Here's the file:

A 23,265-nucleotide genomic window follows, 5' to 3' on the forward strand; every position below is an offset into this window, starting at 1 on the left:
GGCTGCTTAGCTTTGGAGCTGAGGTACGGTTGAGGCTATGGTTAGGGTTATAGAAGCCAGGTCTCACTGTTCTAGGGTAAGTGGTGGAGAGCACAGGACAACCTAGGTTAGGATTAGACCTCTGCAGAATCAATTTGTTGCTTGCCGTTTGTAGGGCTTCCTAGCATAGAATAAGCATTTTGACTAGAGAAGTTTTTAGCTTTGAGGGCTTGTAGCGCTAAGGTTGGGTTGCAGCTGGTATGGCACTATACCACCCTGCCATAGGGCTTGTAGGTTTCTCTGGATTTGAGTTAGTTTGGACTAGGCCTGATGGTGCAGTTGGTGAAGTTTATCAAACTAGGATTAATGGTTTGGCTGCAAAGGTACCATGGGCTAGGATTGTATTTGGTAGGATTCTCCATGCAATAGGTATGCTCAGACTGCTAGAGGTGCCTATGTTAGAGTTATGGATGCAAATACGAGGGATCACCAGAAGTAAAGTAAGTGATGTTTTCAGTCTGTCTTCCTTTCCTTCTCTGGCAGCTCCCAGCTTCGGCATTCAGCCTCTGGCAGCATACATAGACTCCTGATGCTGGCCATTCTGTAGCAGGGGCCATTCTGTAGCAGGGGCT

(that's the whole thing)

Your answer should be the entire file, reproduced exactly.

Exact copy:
A 23,265-nucleotide genomic window follows, 5' to 3' on the forward strand; every position below is an offset into this window, starting at 1 on the left:
GGCTGCTTAGCTTTGGAGCTGAGGTACGGTTGAGGCTATGGTTAGGGTTATAGAAGCCAGGTCTCACTGTTCTAGGGTAAGTGGTGGAGAGCACAGGACAACCTAGGTTAGGATTAGACCTCTGCAGAATCAATTTGTTGCTTGCCGTTTGTAGGGCTTCCTAGCATAGAATAAGCATTTTGACTAGAGAAGTTTTTAGCTTTGAGGGCTTGTAGCGCTAAGGTTGGGTTGCAGCTGGTATGGCACTATACCACCCTGCCATAGGGCTTGTAGGTTTCTCTGGATTTGAGTTAGTTTGGACTAGGCCTGATGGTGCAGTTGGTGAAGTTTATCAAACTAGGATTAATGGTTTGGCTGCAAAGGTACCATGGGCTAGGATTGTATTTGGTAGGATTCTCCATGCAATAGGTATGCTCAGACTGCTAGAGGTGCCTATGTTAGAGTTATGGATGCAAATACGAGGGATCACCAGAAGTAAAGTAAGTGATGTTTTCAGTCTGTCTTCCTTTCCTTCTCTGGCAGCTCCCAGCTTCGGCATTCAGCCTCTGGCAGCATACATAGACTCCTGATGCTGGCCATTCTGTAGCAGGGGCCATTCTGTAGCAGGGGCT